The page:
When you go back home after a long stay abroad, you just can’t help comparing everything. Weather, food, language and your immediate surrounding: houses, buildings, pavements, squares, parks, roads. When I set foot back in Europe after almost half a year on another continent, it was in Lisbon, then London, and a few Italian cities. These cities are much older and much smaller than Buenos Aires or Rio (where I was until now). They are much older: that means that they are both much more steeped in history and also inhabited by rather older people. It reminded me of the declining Europe debate and I would like to throw some first ideas to start refocusing this blog on urban development in Europe.
Two European cities stand out at global scale
After Latin America, Europe feels like a web of many quaint little towns knitted together throughout a very small sub-continent. No offense to European cities, but other continents do have BIG exuberant cities. This is the urban aspect of the European decline debate. Europe only has a couple of global metropolises: London and Paris (to a lesser extent).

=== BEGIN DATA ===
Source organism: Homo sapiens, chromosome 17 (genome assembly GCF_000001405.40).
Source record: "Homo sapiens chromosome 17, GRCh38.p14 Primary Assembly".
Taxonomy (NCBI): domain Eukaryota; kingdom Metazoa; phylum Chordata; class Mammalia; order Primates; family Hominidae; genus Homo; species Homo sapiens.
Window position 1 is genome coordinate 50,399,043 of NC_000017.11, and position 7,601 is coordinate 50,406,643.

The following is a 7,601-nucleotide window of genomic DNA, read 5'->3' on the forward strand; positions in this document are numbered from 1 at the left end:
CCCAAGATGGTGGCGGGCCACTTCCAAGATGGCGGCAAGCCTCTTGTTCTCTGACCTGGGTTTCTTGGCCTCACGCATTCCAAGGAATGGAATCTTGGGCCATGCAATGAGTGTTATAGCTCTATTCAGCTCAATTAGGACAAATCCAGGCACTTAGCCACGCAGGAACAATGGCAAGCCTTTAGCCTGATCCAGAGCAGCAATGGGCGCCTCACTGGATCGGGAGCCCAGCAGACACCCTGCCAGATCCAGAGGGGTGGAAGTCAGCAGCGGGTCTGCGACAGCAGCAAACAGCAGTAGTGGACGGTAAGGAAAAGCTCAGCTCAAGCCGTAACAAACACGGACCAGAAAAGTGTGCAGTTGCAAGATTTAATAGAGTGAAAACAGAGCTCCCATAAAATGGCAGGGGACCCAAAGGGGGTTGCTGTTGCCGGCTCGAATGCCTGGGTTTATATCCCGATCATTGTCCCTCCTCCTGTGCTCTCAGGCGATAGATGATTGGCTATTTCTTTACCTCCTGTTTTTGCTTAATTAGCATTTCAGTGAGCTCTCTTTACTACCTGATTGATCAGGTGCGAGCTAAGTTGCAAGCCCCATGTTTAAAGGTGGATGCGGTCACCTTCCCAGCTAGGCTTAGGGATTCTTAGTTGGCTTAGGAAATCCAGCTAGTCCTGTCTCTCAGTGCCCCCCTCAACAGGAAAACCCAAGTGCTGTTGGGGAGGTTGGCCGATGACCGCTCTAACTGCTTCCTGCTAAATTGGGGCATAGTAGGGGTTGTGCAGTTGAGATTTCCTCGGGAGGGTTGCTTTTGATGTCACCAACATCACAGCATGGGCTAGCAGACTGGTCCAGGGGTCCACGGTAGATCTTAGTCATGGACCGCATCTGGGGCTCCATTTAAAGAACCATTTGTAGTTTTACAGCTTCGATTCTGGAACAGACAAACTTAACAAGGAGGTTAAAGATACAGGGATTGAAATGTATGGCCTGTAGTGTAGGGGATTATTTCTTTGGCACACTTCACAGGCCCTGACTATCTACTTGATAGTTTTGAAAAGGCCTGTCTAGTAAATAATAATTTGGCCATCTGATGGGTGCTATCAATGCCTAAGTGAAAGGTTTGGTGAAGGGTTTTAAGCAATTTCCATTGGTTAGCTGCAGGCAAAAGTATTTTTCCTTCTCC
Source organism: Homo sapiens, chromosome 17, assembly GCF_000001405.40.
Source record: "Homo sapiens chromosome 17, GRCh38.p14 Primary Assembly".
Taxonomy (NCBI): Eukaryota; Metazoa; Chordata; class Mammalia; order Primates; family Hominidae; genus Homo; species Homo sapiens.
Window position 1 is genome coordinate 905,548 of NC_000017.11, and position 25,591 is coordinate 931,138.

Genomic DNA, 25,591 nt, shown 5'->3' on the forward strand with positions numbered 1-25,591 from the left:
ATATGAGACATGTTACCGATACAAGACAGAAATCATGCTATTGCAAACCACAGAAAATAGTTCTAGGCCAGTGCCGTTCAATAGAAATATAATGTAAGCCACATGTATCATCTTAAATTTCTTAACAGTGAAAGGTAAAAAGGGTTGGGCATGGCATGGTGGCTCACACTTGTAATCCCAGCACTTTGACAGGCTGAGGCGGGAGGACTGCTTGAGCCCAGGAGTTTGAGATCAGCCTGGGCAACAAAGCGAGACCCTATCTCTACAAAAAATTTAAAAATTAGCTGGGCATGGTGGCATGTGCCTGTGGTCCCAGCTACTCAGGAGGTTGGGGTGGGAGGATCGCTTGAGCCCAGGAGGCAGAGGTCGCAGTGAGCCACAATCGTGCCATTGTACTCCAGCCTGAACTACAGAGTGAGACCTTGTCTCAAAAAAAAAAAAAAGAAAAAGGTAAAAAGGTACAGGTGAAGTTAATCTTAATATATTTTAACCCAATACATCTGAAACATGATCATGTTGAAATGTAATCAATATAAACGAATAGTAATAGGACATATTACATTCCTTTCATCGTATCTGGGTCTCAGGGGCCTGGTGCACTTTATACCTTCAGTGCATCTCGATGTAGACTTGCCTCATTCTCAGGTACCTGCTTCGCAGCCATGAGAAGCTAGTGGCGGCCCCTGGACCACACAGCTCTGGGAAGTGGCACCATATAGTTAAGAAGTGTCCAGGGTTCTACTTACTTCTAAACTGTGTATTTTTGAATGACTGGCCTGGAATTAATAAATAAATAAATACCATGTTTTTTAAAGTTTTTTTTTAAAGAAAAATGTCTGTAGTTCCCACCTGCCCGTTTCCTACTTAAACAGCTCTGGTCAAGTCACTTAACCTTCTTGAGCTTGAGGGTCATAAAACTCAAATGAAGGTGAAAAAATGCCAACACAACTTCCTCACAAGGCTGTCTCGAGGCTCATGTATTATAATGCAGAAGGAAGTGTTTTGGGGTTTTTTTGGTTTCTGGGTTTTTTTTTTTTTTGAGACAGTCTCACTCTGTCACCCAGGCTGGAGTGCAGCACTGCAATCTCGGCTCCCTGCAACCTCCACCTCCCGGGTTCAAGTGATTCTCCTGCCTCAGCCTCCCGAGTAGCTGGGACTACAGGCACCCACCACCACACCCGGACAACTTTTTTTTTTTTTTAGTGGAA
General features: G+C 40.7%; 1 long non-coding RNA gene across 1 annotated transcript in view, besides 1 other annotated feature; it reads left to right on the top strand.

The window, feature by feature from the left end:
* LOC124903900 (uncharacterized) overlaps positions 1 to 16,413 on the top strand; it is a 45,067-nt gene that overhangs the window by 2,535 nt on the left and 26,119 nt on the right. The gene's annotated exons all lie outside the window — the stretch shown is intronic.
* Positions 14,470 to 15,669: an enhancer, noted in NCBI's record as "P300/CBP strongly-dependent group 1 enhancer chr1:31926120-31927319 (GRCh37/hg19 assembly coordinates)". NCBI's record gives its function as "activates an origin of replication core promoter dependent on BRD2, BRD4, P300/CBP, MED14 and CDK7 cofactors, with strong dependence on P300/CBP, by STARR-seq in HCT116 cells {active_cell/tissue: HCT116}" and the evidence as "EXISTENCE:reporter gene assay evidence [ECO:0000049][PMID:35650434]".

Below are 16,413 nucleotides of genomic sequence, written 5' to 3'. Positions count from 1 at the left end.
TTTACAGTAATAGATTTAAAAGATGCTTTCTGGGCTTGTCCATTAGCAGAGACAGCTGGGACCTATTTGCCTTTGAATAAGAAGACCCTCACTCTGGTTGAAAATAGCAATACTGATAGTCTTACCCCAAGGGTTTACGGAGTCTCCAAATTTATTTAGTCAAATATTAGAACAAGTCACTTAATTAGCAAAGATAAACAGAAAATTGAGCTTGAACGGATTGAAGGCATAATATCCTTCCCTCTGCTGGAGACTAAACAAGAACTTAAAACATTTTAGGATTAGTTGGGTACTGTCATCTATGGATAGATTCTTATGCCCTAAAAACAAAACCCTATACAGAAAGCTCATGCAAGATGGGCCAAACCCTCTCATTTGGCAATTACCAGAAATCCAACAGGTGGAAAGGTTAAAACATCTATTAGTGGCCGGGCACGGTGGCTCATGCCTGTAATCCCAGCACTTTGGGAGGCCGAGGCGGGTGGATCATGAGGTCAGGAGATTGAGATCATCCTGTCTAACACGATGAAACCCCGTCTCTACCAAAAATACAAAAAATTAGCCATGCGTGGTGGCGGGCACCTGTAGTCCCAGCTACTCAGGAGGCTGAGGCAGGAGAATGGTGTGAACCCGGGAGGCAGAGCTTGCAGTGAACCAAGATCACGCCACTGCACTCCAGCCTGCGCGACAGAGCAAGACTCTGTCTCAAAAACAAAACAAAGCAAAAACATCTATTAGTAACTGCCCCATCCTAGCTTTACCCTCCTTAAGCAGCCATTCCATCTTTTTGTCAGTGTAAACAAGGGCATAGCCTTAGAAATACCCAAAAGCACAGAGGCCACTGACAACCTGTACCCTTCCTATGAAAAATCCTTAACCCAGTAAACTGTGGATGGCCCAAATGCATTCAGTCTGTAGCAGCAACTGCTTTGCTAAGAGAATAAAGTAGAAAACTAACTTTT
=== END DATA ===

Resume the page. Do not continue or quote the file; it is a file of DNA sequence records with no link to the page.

In terms of population, you would also find that only London and Paris can compete with the cities I have studied in Latin America (Buenos Aires and Rio de Janeiro).
Medium-sized cities – more manageable cities?
Nevertheless, Europe is still the most urbanised continent. It has smaller cities than other continents, but we could argue that they are more manageable and above all more livable. The map below shows the main European urban nodes or systems, that are home to most services (transport, health, education…).
The up side of having medium sized cities (I mean at global scale so roughly between 200 000 and 2 million inhabitants) is that they be more manageable.
The down side or risk is the ‘shrinking cities’ phenomenon – which I shall explore later!